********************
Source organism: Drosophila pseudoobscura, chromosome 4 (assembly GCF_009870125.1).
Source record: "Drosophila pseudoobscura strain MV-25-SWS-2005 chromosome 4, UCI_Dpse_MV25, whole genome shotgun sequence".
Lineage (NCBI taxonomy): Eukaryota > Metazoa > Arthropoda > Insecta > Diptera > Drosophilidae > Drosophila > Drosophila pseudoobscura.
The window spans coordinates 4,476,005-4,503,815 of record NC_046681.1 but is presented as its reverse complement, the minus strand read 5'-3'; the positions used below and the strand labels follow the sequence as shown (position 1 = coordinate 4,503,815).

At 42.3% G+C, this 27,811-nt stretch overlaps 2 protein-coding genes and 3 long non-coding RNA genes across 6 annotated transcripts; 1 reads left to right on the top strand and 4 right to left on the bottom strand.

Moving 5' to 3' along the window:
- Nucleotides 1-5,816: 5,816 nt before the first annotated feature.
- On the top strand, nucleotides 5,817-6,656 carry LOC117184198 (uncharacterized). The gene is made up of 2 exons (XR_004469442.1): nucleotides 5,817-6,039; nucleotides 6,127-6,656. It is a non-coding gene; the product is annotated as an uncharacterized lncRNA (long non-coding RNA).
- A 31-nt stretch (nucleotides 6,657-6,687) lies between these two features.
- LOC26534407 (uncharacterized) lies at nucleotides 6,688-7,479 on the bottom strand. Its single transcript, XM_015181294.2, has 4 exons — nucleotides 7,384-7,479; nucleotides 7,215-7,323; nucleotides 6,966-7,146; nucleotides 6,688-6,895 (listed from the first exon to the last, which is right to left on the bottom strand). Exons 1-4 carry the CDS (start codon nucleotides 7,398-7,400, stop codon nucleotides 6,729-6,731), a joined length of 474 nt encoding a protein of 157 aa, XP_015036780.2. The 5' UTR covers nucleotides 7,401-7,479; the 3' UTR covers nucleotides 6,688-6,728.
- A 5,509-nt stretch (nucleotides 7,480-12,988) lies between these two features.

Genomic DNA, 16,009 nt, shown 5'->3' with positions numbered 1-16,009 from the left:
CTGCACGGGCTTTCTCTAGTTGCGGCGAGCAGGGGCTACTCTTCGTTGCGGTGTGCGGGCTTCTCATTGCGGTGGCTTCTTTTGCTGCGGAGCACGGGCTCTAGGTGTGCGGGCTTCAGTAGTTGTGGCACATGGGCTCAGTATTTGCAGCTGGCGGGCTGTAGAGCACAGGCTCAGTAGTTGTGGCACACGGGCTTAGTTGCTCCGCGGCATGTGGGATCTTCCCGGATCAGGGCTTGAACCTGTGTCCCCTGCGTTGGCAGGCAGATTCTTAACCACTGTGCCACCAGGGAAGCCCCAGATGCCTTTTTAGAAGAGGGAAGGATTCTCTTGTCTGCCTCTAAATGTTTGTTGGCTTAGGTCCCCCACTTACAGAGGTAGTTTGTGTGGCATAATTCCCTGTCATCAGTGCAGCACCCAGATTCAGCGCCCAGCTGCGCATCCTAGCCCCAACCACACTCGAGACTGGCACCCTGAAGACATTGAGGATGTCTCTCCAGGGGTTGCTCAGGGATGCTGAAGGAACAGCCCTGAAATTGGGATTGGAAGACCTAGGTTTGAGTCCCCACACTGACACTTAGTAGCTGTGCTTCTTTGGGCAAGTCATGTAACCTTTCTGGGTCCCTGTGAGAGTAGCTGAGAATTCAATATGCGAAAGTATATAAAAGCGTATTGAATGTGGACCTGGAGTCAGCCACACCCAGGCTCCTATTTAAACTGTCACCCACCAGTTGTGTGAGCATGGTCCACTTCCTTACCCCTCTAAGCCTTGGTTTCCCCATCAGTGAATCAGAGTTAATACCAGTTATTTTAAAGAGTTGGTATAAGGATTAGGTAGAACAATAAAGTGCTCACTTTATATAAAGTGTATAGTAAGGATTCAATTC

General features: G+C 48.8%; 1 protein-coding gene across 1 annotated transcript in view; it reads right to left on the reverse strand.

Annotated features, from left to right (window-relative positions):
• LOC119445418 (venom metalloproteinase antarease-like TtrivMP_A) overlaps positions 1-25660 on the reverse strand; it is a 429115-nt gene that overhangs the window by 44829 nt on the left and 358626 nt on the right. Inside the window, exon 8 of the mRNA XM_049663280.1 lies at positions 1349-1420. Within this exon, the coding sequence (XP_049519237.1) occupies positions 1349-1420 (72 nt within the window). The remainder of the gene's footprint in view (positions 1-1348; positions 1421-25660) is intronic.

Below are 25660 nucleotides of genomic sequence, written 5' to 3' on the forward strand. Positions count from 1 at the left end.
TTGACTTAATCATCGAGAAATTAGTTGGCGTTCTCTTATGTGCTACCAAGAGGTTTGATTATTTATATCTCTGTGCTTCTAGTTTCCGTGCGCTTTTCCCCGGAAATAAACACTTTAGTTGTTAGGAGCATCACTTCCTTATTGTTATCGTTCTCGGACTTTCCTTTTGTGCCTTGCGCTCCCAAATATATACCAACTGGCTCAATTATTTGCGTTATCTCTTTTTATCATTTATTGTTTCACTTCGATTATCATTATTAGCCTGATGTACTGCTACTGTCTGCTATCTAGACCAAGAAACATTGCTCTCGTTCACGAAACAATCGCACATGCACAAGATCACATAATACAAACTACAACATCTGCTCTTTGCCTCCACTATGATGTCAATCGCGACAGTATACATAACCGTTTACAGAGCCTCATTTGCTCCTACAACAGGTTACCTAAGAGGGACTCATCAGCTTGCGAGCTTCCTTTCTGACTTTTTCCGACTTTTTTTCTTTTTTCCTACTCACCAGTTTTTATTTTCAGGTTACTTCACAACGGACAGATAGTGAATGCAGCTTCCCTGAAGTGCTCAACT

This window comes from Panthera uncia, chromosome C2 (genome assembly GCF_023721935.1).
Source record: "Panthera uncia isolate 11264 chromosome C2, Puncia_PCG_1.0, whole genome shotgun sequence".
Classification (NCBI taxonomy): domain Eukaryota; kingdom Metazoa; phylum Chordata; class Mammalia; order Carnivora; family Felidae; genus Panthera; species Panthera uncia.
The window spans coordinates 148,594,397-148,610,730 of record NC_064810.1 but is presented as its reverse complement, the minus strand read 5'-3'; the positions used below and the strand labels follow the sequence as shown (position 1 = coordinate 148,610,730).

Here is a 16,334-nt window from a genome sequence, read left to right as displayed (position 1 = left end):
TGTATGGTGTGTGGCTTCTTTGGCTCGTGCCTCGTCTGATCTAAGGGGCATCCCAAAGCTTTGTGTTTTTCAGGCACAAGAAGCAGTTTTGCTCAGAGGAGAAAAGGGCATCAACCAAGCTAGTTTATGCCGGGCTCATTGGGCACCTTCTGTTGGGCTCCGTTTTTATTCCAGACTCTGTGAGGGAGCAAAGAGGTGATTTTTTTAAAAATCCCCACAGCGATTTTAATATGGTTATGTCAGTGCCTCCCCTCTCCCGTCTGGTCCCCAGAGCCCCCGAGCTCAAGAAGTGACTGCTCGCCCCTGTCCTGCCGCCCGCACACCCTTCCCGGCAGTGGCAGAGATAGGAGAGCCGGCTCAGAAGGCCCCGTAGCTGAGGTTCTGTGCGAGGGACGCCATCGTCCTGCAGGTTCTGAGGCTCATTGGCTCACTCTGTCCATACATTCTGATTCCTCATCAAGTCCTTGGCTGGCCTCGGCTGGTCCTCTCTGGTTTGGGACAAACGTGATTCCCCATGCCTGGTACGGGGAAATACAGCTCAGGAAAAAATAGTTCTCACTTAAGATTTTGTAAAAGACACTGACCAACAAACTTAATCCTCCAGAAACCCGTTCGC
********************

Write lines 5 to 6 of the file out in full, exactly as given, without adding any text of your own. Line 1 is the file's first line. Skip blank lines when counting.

At 42.3% G+C, this 27,811-nt stretch overlaps 2 protein-coding genes and 3 long non-coding RNA genes across 6 annotated transcripts; 1 reads left to right on the top strand and 4 right to left on the bottom strand.

Moving 5' to 3' along the window: